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Court of Appeals of Texas, Beaumont.


NO. 09-17-00338-CV

Decided: January 18, 2018

Before McKeithen, C.J., Kreger and Johnson, JJ. Mark Thomas Zuniga, Susan Marie Fisher, Dallas, for Appellee. Christopher Buck, for Appellant. Donna Owen, Civil–Ad Litem for C., E, C.


Appellant, the father of the minor child E.C.C.,1 appeals from an order terminating his parental rights. The jury found, by clear and convincing evidence, that statutory grounds exist for termination of appellant's parental rights, and that termination of appellant's parental rights is in the best interest of E.C.C. See Tex. Fam. Code Ann. § 161.001(b)(1)(D), (E), (H), (N), (Q), (2) (West Supp. 2017). In two appellate issues, appellant argues that (1) the State's failure to prepare a family plan of service denied him due process and (2) the trial court lacked jurisdiction. We affirm the trial court's order.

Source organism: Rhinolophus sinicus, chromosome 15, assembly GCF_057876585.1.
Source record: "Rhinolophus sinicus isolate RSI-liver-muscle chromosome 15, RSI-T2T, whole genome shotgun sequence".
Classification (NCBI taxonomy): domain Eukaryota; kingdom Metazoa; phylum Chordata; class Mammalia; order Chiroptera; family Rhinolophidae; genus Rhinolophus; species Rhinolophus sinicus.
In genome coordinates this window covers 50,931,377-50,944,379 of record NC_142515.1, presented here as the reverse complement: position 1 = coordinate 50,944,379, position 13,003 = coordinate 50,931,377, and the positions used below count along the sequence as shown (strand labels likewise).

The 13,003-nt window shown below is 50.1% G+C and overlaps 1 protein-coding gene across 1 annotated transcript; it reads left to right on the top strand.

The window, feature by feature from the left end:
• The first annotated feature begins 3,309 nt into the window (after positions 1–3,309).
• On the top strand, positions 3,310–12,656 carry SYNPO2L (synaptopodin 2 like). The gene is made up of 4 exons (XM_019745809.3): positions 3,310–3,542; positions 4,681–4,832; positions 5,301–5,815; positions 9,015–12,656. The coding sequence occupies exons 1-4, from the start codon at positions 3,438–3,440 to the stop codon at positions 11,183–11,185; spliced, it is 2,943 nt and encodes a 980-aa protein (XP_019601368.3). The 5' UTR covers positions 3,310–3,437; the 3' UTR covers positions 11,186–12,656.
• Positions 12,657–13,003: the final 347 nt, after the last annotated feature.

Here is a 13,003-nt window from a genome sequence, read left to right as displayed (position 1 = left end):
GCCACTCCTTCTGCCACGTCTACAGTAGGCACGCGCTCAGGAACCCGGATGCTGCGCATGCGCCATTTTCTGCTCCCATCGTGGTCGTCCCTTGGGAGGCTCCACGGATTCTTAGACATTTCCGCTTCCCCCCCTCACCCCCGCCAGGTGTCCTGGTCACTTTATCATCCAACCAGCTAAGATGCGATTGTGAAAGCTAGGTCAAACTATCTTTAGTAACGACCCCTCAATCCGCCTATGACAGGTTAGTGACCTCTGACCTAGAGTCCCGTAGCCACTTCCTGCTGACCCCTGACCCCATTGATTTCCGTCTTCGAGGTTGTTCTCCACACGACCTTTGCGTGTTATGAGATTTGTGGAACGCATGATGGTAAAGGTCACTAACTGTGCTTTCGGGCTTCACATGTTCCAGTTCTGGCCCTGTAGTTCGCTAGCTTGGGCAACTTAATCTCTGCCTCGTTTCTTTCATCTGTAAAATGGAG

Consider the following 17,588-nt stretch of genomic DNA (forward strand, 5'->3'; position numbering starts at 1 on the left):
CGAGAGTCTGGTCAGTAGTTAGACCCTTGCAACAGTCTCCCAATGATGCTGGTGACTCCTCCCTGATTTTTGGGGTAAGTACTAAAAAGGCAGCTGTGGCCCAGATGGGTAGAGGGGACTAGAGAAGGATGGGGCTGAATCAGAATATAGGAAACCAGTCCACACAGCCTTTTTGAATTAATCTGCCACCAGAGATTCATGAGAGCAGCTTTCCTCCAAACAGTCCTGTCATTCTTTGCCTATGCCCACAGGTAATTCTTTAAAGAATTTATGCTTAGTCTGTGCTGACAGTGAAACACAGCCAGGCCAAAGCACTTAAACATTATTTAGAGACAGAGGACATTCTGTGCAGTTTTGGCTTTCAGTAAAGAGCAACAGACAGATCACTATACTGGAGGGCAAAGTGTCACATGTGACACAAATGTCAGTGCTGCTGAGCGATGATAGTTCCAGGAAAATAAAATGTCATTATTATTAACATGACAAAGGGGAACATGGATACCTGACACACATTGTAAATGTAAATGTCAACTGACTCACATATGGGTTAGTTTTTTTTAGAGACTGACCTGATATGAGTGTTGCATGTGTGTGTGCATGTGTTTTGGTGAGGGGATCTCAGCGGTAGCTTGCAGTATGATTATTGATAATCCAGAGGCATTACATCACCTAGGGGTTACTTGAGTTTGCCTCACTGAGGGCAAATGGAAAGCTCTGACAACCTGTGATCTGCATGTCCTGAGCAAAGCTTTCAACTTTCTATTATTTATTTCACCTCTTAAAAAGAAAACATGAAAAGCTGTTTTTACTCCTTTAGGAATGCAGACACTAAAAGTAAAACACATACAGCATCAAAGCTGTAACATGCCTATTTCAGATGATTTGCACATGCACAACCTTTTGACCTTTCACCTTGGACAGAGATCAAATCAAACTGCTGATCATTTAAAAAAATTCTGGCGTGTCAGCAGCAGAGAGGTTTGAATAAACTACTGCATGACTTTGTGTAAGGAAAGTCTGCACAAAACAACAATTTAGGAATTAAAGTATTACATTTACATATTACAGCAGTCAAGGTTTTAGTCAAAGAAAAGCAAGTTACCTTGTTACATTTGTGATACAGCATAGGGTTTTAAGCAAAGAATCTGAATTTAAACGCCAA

CPS caseworker Veronica Stubblefield testified that she received the case involving E.C.C. when it was transferred from Anderson County to Montgomery County in December of 2016. Stubblefield explained that E.C.C. was removed from her grandmother's home in July 2016 because multiple family members were using drugs around her, and there was also family violence. According to Stubblefield, E.C.C. tested positive for methamphetamine, as did two family members.